According to Bloomberg’s editors, “Even as they were tapping the Fed for emergency loans at rates as low as 0.01 percent, the banks that were the biggest beneficiaries of the program were assuring investors that their firms were healthy.  Moreover, these banks used money they had received in the bailout to lobby Congress against reforms aimed at preventing the next collapse.  By keeping the details of its activities under wraps, the Fed deprived lawmakers of the essential information they needed to draft those rules. The Dodd-Frank Wall Street Reform and Consumer Protection Act, for example, was debated and passed by Congress in 2010 without a full understanding of how deeply the banks had depended on the Fed for survival.  Similarly, lawmakers approved the Treasury Department’s $700 billion Troubled Asset Relief Program to rescue the banks without knowing the details of the far larger bailout being run by the Fed.

“The central bank justified its approach by saying that disclosing the information would have signaled to the markets that the financial institutions that received help were in trouble.  That, in turn, would make needy institutions reluctant to use the Fed as a lender of last resort in the next crisis.  Fed officials argue, with some justification, that the program helped avert a much bigger economic cataclysm and that all the loans have now been repaid.”

Derek Thompson, a senior editor at The Atlantic, argues that the Fed’s secret bailout is a sign that it was doing its job.  According to Thompson, “First, you can be furious that the Federal Reserve ‘committed’ $7.7 trillion — a sum of money equal to half of the U.S. economy — to save the financial system.  I understand the shock, but we were at the precipice of catastrophe and that money wasn’t ‘spent’ so much as it was put at risk and subsequently recouped.  The economy has struggled in the three years since, but we avoided meltdown.  The trillions worked.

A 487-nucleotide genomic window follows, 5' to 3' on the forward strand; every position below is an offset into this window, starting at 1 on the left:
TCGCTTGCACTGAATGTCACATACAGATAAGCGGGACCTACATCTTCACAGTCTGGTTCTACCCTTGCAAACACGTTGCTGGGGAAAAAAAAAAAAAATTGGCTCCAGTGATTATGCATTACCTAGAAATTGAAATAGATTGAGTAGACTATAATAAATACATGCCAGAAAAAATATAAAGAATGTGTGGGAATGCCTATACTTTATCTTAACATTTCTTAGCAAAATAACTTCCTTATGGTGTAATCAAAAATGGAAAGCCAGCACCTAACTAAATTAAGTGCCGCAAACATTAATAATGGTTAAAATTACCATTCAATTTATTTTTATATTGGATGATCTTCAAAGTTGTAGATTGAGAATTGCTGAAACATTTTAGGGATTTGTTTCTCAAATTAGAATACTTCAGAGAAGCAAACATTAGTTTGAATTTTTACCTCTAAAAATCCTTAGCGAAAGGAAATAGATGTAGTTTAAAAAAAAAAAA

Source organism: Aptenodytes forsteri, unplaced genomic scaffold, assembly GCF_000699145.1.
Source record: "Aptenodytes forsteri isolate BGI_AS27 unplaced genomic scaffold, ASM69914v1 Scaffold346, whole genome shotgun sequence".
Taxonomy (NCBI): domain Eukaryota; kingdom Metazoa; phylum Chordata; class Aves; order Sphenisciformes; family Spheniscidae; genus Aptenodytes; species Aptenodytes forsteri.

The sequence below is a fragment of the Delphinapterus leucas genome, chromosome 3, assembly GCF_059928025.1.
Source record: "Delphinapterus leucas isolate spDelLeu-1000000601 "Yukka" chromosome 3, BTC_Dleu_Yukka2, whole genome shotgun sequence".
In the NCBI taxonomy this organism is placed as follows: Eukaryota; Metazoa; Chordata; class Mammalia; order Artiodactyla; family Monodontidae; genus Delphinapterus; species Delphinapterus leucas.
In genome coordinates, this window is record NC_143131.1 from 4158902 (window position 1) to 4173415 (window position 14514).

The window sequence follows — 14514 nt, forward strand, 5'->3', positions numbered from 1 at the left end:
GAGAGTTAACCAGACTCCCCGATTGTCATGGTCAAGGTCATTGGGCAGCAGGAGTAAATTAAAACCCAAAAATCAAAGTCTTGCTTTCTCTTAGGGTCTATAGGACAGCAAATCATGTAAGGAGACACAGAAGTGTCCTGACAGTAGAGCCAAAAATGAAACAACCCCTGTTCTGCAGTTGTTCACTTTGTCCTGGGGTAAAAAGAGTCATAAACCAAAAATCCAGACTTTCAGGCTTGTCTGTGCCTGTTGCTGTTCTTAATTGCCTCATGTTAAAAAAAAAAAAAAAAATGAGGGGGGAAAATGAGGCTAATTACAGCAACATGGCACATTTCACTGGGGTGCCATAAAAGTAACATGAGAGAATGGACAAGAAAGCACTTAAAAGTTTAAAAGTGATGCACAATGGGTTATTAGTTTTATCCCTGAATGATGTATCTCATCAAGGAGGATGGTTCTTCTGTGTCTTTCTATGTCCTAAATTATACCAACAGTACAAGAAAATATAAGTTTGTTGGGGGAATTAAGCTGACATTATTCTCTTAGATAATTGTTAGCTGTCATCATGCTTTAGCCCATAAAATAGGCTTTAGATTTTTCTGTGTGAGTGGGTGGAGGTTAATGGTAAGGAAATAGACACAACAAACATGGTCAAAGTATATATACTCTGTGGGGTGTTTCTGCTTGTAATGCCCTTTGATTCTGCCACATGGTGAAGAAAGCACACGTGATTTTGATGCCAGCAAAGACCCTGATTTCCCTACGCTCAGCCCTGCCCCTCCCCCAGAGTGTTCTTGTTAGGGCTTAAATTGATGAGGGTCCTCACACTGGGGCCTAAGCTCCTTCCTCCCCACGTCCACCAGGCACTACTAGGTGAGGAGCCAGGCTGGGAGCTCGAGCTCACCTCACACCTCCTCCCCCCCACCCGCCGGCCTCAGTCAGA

“Second, you can be furious that the banks made a profit off of their own mistakes — but $13 billion is a small price to pay for staving off Armageddon.  Third, you can be furious that the Federal Reserve went to court to keep this information out of the hands of journalists.  There, I’d agree.  It’s Congress’s job (not the Federal Reserve’s job) to pass laws that govern the banking sector, but Congress needs information to make good decisions about regulating banks and it’s disappointing that the Federal Reserve withheld details about its bailouts while the commission and the Dodd-Frank debate were ongoing.  Fourth, you can be furious that our central bank basically did the right thing when it had to, and its counterpart in Europe won’t — at the risk of a continental meltdown.”

Times’ Massimo Calabresi agrees. According to Calabresi, “But the Fed saved the world economy through all this lending without losing a penny in the process.  And after its initial heavy breathing, the article does give the Fed an opportunity to explain itself.  ‘Supporting financial-market stability in times of extreme stress is a core function of central banks,’ said William B. English, director of the Fed’s Division of Monetary Affairs.  “Our lending programs served to prevent a collapse of the financial system and to keep credit flowing to American families and businesses.’  In other words, lending money to banks in a crisis is the whole point of the Fed:  saving the world economy by flooding the system with money when it is about to freeze up is exactly what the central bank was created to do.”